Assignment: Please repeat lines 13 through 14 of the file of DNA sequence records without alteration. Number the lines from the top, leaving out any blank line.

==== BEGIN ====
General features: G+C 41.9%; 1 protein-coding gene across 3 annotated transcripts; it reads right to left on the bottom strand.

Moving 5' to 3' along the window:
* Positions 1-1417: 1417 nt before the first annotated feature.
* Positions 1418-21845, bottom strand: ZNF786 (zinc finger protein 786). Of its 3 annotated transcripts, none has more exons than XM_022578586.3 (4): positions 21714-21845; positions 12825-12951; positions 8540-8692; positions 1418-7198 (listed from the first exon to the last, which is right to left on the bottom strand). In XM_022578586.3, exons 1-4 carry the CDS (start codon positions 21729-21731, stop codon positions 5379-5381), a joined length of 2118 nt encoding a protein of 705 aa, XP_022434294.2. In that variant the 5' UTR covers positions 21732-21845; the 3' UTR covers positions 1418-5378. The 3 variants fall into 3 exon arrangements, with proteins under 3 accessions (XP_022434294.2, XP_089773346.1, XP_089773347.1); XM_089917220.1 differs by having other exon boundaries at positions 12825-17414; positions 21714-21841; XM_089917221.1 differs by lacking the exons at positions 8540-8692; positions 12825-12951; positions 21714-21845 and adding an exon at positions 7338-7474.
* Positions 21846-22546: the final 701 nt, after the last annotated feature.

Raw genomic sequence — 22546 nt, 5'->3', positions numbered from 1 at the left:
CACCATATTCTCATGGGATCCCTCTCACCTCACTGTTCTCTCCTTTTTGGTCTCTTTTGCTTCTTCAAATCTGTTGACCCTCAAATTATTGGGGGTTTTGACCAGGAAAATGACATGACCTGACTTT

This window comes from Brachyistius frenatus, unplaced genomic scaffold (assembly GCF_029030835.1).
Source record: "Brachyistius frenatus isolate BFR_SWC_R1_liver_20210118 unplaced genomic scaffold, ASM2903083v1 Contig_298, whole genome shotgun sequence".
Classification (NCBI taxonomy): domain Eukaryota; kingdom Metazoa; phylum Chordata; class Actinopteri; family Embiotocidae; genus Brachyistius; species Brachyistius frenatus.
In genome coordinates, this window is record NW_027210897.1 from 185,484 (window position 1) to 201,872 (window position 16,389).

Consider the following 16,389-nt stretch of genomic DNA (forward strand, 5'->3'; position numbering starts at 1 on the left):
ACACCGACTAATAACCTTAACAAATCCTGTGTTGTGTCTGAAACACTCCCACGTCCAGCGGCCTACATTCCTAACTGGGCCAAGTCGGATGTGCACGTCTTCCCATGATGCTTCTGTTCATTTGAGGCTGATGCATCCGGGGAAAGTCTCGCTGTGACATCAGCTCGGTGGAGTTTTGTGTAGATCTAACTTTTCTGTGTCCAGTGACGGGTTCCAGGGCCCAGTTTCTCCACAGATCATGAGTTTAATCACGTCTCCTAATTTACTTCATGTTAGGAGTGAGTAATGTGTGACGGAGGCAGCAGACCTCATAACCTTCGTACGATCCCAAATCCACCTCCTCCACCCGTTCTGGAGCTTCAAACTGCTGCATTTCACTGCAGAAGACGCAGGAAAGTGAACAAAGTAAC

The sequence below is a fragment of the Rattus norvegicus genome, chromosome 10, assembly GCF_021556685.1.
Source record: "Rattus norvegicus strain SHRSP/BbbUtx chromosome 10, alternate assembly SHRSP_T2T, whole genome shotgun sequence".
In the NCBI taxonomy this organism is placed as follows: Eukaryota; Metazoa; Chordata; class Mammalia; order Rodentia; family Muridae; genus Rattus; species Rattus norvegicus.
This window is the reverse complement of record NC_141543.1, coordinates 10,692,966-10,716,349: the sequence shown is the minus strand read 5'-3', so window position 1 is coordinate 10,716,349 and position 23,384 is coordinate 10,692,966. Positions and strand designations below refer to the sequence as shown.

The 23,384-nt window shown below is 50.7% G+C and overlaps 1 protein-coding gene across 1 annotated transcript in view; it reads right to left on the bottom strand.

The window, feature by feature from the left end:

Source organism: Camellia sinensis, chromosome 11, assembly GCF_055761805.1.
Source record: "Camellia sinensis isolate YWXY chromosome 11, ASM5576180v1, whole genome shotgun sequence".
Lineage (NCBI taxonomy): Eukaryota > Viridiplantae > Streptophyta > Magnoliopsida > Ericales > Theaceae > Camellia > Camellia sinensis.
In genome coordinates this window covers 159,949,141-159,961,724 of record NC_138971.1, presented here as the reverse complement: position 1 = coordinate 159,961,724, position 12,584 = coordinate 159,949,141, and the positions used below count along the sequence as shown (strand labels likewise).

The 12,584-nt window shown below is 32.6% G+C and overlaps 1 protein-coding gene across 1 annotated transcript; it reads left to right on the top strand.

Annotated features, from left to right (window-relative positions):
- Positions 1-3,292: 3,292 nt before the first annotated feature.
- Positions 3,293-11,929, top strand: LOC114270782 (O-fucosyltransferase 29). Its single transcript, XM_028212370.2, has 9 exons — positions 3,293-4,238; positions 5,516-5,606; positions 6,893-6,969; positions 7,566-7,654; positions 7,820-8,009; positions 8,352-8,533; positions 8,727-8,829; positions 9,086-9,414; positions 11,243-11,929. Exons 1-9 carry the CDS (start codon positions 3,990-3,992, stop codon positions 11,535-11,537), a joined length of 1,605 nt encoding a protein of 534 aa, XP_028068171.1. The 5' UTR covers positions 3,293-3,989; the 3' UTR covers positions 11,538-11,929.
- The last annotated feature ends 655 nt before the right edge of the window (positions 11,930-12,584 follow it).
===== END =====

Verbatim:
ACACCGACTAATAACCTTAACAAATCCTGTGTTGTGTCTGAAACACTCCCACGTCCAGCGGCCTACATTCCTAACTGGGCCAAGTCGGATGTGCACGTCTTCCCATGATGCTTCTGTTCATTTGAGGCTGATGCATCCGGGGAAAGTCTCGCTGTGACATCAGCTCGGTGGAGTTTTGTGTAGATCTAACTTTTCTGTGTCCAGTGACGGGTTCCAGGGCCCAGTTTCTCCACAGATCATGAGTTTAATCACGTCTCCTAATTTACTTCATGTTAGGAGTGAGTAATGTGTGACGGAGGCAGCAGACCTCATAACCTTCGTACGATCCCAAATCCACCTCCTCCACCCGTTCTGGAGCTTCAAACTGCTGCATTTCACTGCAGAAGACGCAGGAAAGTGAACAAAGTAAC

The sequence below is a fragment of the Rattus norvegicus genome, chromosome 10, assembly GCF_021556685.1.